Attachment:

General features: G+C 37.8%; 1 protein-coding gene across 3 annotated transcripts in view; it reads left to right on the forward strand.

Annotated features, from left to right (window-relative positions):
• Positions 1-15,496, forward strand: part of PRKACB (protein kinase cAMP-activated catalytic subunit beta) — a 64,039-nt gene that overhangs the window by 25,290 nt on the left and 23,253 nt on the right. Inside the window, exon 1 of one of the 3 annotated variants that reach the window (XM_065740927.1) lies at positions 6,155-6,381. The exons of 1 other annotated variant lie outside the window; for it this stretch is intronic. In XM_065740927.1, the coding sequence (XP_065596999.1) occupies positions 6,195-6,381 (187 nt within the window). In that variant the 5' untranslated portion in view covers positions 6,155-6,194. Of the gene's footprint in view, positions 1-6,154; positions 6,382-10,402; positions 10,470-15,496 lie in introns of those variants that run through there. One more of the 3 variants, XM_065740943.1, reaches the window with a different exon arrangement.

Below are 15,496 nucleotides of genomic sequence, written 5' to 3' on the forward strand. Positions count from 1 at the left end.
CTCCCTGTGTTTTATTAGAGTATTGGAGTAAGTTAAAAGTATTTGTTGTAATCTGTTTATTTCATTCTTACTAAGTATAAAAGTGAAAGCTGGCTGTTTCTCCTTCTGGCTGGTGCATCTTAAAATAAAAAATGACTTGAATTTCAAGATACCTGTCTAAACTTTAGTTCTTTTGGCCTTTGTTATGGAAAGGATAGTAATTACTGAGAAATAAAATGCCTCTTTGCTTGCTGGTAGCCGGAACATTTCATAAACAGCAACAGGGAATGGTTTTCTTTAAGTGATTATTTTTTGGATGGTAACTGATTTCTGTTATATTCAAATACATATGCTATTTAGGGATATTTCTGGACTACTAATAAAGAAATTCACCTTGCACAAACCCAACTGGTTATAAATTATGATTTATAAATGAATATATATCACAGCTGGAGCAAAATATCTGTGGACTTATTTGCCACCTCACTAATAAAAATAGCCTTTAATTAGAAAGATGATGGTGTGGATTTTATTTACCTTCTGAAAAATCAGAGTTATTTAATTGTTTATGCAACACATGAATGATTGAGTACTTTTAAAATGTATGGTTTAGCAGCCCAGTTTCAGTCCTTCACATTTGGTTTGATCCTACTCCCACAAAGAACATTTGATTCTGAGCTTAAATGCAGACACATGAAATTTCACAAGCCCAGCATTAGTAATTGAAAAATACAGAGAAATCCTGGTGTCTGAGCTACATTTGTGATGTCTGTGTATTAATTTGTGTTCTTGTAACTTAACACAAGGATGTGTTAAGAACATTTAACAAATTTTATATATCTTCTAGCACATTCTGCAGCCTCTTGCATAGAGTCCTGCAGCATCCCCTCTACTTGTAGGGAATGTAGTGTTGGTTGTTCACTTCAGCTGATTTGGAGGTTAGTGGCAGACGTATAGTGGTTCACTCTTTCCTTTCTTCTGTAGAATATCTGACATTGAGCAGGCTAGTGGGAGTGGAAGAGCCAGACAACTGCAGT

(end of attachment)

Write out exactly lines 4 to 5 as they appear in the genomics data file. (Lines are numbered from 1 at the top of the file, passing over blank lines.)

Below are 15,496 nucleotides of genomic sequence, written 5' to 3' on the forward strand. Positions count from 1 at the left end.
CTCCCTGTGTTTTATTAGAGTATTGGAGTAAGTTAAAAGTATTTGTTGTAATCTGTTTATTTCATTCTTACTAAGTATAAAAGTGAAAGCTGGCTGTTTCTCCTTCTGGCTGGTGCATCTTAAAATAAAAAATGACTTGAATTTCAAGATACCTGTCTAAACTTTAGTTCTTTTGGCCTTTGTTATGGAAAGGATAGTAATTACTGAGAAATAAAATGCCTCTTTGCTTGCTGGTAGCCGGAACATTTCATAAACAGCAACAGGGAATGGTTTTCTTTAAGTGATTATTTTTTGGATGGTAACTGATTTCTGTTATATTCAAATACATATGCTATTTAGGGATATTTCTGGACTACTAATAAAGAAATTCACCTTGCACAAACCCAACTGGTTATAAATTATGATTTATAAATGAATATATATCACAGCTGGAGCAAAATATCTGTGGACTTATTTGCCACCTCACTAATAAAAATAGCCTTTAATTAGAAAGATGATGGTGTGGATTTTATTTACCTTCTGAAAAATCAGAGTTATTTAATTGTTTATGCAACACATGAATGATTGAGTACTTTTAAAATGTATGGTTTAGCAGCCCAGTTTCAGTCCTTCACATTTGGTTTGATCCTACTCCCACAAAGAACATTTGATTCTGAGCTTAAATGCAGACACATGAAATTTCACAAGCCCAGCATTAGTAATTGAAAAATACAGAGAAATCCTGGTGTCTGAGCTACATTTGTGATGTCTGTGTATTAATTTGTGTTCTTGTAACTTAACACAAGGATGTGTTAAGAACATTTAACAAATTTTATATATCTTCTAGCACATTCTGCAGCCTCTTGCATAGAGTCCTGCAGCATCCCCTCTACTTGTAGGGAATGTAGTGTTGGTTGTTCACTTCAGCTGATTTGGAGGTTAGTGGCAGACGTATAGTGGTTCACTCTTTCCTTTCTTCTGTAGAATATCTGACATTGAGCAGGCTAGTGGGAGTGGAAGAGCCAGACAACTGCAGT